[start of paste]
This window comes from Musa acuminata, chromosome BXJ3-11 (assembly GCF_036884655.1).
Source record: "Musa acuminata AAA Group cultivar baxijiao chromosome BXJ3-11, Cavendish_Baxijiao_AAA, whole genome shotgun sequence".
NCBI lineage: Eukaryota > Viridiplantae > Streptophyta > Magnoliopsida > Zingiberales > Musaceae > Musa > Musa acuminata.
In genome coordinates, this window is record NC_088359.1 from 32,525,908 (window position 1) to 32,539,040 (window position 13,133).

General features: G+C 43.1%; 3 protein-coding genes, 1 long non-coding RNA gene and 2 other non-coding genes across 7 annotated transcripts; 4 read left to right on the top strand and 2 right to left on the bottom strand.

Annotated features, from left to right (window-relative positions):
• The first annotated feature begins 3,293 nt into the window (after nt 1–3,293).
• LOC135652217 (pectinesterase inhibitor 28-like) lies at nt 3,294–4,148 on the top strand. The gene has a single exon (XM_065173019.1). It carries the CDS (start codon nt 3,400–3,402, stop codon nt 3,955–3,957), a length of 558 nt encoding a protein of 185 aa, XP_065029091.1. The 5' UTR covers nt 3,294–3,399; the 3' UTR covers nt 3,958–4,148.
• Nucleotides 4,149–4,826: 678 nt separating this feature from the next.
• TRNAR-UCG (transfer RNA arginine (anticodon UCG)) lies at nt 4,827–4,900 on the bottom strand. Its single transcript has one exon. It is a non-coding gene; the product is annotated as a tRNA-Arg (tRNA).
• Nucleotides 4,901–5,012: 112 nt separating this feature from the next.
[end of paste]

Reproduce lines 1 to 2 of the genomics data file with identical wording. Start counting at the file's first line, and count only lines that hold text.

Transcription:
This window comes from Musa acuminata, chromosome BXJ3-11 (assembly GCF_036884655.1).
Source record: "Musa acuminata AAA Group cultivar baxijiao chromosome BXJ3-11, Cavendish_Baxijiao_AAA, whole genome shotgun sequence".